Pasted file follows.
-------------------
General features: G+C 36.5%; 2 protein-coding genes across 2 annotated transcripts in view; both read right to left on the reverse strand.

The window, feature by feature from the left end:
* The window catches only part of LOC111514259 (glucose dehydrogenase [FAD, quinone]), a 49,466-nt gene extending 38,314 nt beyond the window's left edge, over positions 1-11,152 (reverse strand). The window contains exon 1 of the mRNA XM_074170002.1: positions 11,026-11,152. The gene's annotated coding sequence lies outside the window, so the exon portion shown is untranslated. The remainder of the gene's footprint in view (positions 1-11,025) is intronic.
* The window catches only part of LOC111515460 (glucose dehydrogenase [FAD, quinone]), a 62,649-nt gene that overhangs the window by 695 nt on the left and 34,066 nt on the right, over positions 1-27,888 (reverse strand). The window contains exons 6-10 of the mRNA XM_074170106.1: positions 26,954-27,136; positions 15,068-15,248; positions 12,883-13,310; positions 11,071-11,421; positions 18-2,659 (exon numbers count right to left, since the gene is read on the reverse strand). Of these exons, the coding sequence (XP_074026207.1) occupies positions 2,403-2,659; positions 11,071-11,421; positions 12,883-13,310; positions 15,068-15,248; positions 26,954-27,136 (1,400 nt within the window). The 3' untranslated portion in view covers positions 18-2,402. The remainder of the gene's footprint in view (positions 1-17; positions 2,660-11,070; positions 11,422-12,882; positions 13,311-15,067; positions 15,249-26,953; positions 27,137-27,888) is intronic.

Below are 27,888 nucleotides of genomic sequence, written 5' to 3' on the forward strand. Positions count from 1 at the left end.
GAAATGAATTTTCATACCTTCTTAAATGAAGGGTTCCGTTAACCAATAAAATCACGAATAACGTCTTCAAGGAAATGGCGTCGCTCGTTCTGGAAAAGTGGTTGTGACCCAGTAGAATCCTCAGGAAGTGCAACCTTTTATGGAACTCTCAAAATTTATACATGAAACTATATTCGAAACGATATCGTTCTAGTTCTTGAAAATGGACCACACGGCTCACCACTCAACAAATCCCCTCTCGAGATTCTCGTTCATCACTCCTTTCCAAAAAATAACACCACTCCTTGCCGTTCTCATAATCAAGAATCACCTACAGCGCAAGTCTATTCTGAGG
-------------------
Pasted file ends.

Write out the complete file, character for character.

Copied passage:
General features: G+C 36.5%; 2 protein-coding genes across 2 annotated transcripts in view; both read right to left on the reverse strand.

The window, feature by feature from the left end:
* The window catches only part of LOC111514259 (glucose dehydrogenase [FAD, quinone]), a 49,466-nt gene extending 38,314 nt beyond the window's left edge, over positions 1-11,152 (reverse strand). The window contains exon 1 of the mRNA XM_074170002.1: positions 11,026-11,152. The gene's annotated coding sequence lies outside the window, so the exon portion shown is untranslated. The remainder of the gene's footprint in view (positions 1-11,025) is intronic.
* The window catches only part of LOC111515460 (glucose dehydrogenase [FAD, quinone]), a 62,649-nt gene that overhangs the window by 695 nt on the left and 34,066 nt on the right, over positions 1-27,888 (reverse strand). The window contains exons 6-10 of the mRNA XM_074170106.1: positions 26,954-27,136; positions 15,068-15,248; positions 12,883-13,310; positions 11,071-11,421; positions 18-2,659 (exon numbers count right to left, since the gene is read on the reverse strand). Of these exons, the coding sequence (XP_074026207.1) occupies positions 2,403-2,659; positions 11,071-11,421; positions 12,883-13,310; positions 15,068-15,248; positions 26,954-27,136 (1,400 nt within the window). The 3' untranslated portion in view covers positions 18-2,402. The remainder of the gene's footprint in view (positions 1-17; positions 2,660-11,070; positions 11,422-12,882; positions 13,311-15,067; positions 15,249-26,953; positions 27,137-27,888) is intronic.

Below are 27,888 nucleotides of genomic sequence, written 5' to 3' on the forward strand. Positions count from 1 at the left end.
GAAATGAATTTTCATACCTTCTTAAATGAAGGGTTCCGTTAACCAATAAAATCACGAATAACGTCTTCAAGGAAATGGCGTCGCTCGTTCTGGAAAAGTGGTTGTGACCCAGTAGAATCCTCAGGAAGTGCAACCTTTTATGGAACTCTCAAAATTTATACATGAAACTATATTCGAAACGATATCGTTCTAGTTCTTGAAAATGGACCACACGGCTCACCACTCAACAAATCCCCTCTCGAGATTCTCGTTCATCACTCCTTTCCAAAAAATAACACCACTCCTTGCCGTTCTCATAATCAAGAATCACCTACAGCGCAAGTCTATTCTGAGG